Not the case in Ontario.

The Ontario Undergraduate Student Alliance is a training ground for eventual Liberal staffers. Just this past year, their Executive Director and Communications guys landed jobs in the Ministry of Training, Colleges and Universities (you know, the cerebral cortex of the absolute worst PSE policy Ontario’s had since since they were all private universities). OUSA has been pretty consistent in delivering their cream to the Liberals and pushing the dirty, grey milk into the ether.

The College Student Alliance is the farm team of Colleges Ontario. Their past (or second past?) Director of Advocacy actually works in Communications in the Premier’s office and I’m sure nodded enthusiastically in favour of the ridiculous branding of the 30% off campaign lie.

Both organizations serve the following functions:
Support government policy
Promote government policy to the small network of local representatives
Justify these policies
Lightly criticize when it’s not going to hurt anyone
Advocate for exactly what the government is planning to do.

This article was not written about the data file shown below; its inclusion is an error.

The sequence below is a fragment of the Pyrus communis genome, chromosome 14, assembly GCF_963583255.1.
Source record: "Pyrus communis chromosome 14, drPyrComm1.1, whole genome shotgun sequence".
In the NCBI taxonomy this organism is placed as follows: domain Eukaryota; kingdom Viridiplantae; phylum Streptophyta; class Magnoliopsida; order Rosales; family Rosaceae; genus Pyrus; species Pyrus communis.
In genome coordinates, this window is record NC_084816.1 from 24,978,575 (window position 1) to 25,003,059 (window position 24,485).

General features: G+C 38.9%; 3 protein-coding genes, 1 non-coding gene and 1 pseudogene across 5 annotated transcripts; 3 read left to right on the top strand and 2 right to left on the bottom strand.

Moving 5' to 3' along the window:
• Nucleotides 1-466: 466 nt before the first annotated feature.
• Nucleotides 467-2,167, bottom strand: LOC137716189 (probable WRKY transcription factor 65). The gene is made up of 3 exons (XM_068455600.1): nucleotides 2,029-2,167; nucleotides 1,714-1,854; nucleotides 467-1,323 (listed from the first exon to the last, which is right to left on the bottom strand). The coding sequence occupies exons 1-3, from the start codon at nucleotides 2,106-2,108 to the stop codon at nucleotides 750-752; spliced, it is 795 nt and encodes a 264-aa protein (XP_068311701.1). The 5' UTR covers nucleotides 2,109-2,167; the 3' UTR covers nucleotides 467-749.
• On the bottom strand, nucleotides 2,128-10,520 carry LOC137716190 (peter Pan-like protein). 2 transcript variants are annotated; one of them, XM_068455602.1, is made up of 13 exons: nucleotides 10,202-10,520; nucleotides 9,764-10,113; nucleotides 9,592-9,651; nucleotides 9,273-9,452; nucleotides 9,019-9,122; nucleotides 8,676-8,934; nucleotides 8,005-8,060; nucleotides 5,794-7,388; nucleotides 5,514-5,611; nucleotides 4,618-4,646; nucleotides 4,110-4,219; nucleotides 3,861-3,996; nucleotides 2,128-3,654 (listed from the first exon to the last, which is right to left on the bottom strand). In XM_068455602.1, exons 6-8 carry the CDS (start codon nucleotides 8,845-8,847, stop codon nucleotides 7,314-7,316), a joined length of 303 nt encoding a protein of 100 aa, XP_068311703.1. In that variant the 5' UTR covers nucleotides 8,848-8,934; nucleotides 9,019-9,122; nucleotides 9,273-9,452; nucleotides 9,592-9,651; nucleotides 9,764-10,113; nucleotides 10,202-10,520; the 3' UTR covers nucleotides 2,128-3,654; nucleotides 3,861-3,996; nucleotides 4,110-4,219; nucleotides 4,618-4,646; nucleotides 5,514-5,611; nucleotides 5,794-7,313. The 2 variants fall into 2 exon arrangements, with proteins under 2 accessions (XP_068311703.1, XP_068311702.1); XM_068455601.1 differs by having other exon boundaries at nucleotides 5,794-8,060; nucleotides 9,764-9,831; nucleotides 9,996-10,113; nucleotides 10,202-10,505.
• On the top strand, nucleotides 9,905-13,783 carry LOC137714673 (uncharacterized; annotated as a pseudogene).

Claim victory when it comes to pass
Discredit students who disagree with government policy

There’s lots of examples of each of these online, so google away if you’re curious. Or ask me about any of them…I can dedicate a whole post to each one.

Neither of these organizations are autonomous from the masters they serve. An Alumni Council (a good chunk of whom are current Liberal staffers) at OUSA green lights future plans and staff aren’t allowed to stay long enough to have any real influence (2 years is the max someone can serve as Executive Director). As for CSA, I’ve seen the president of Colleges Ontario whisper into the ear of the CSA rep and then him attempt to relay her message. This was in a government consultation. (He didn’t get what she wanted said correct, so she cut him off and explained).